The boogieman don’t live in Mexico. It’s not a bad place; it’s a rough place and dangerous right now in spots, but America is dangerous in spots. I don’t just assume Detroit is dangerous because that’s what I hear; I know as much about Detroit as somebody from Michigan knows about this border here. I guarantee you there’s good people in Detroit, just like most of the people in this country. Ninety-nine percent of Mexicans are good folks who just want a better life and work hard every day. And all we hear about are the ones raising a fuss and doing all the stupid crap. But look how much stupid crap goes on over here.
What’s the best advice someone ever gave you?
My grandpa told me, “Hard times drive people to churches and bars and good times drive ’em to bars, but not so much churches. So, don’t be a preacher; be a bartender.”
What makes the Lost Horse so special?
We’re open seven days a week. Marfa has a real bad habit of only wanting to work three days a week. But [if] people have a bad day on Tuesday, you need to be open. That’s what a bar is for. And, you know, a lot of visitors also go home and say, “Oh, I was in this dive bar in rowdy West Texas and I had a blast, and nobody messed with me.” They get bragging rights and feel like they’ve accomplished something, and that’s the purpose of this place. I want people to be able to write their own story.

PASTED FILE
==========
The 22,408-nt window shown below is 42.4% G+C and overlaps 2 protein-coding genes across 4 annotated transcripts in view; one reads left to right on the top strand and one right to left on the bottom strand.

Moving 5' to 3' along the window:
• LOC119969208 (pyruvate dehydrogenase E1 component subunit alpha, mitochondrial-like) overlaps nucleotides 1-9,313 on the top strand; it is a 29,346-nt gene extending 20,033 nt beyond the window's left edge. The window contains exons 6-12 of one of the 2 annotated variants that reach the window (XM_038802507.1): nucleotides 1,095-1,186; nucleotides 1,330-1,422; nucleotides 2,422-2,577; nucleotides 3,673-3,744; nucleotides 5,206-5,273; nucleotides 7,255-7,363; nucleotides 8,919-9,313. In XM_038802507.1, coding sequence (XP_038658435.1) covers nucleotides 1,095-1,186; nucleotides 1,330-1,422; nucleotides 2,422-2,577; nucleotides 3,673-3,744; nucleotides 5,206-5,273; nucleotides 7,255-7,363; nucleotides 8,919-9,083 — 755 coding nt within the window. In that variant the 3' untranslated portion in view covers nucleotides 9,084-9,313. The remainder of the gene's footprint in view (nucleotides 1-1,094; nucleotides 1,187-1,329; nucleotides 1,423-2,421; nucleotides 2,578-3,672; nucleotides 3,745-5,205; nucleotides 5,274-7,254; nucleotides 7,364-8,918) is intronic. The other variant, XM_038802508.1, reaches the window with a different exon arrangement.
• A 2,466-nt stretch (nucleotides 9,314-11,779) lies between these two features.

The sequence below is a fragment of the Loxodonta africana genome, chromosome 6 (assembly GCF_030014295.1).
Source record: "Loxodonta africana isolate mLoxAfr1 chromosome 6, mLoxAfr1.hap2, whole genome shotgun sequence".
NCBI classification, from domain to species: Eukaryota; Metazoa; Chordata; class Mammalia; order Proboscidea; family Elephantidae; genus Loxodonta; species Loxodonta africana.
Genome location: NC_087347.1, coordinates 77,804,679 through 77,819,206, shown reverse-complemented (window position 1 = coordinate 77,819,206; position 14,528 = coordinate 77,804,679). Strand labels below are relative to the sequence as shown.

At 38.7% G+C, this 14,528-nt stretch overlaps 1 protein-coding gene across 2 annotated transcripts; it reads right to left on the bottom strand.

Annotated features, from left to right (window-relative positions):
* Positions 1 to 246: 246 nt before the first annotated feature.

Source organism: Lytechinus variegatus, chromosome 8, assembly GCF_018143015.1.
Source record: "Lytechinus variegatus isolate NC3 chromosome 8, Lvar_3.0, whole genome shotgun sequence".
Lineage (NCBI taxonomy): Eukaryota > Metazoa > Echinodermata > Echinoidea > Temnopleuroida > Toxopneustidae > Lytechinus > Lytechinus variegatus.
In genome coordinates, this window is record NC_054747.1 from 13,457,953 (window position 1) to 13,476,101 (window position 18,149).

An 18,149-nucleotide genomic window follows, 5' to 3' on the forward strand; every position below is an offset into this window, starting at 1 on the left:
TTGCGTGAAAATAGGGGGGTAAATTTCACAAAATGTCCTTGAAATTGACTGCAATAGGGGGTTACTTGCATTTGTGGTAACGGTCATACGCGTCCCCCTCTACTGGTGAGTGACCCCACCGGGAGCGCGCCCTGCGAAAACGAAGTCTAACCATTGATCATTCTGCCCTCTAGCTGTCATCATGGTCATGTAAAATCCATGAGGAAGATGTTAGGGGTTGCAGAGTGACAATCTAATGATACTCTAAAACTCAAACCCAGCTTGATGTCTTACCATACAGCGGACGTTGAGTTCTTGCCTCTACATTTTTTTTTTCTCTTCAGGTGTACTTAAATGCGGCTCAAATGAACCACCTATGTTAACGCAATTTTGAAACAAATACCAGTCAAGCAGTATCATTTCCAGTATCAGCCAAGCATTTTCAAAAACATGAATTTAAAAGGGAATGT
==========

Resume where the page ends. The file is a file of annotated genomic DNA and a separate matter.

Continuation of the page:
Didn’t you once open the doors and cook for the entire town during a whiteout?
I believe in a personal responsibility to your community. If you’re the town carpenter and Old Lady Smith needs her screen door fixed and she can’t afford it, you got to fix it. You may not make any money, but you’ll get a glass of tea out of it. She don’t feel like it’s free. She’s happy. You’re happy.
What’s a typical night at work like for you?
I open and clean a bit, check the sound equipment and make sure nothing’s gone missing that’s going to aggravate the bartenders. I make the popcorn and check to see if everything’s prepped for the bar—but I won’t do their chores. I find a bartender who didn’t restock the night before, I’m gonna kick his ass. I go home, get something to eat, watch TV or read a book and unwind, and then I get ready for the mayhem and shit show. When I come in, I look around, size it all up and within the first three steps, I know how the rest of my night’s going to go.
How does running a bar differ from, say, working on a crab boat in Alaska?
This is tough business; hardest job I’ve ever had. Not physically, but all the rest of it. I see the best and worst in people and I have to appease a larger demographic that I would never have spent my time appeasing before. I would have just said, “Get away from me, or I’ll punch you in the face,” but now I can’t do that. And it’s made me a better man, a stronger man. And anything that does that is going to be exhausting, but with the ranch, I can go somewhere for a few days and not worry—something might happen but most likely it won’t. I leave this bar, it’s ever-living in the back of my skull because the odds are against me. Somebody might get shot, place might burn down, the TABC may come crashing in here pulling their Gestapo shit. Any number of things can go wrong because so many people are involved.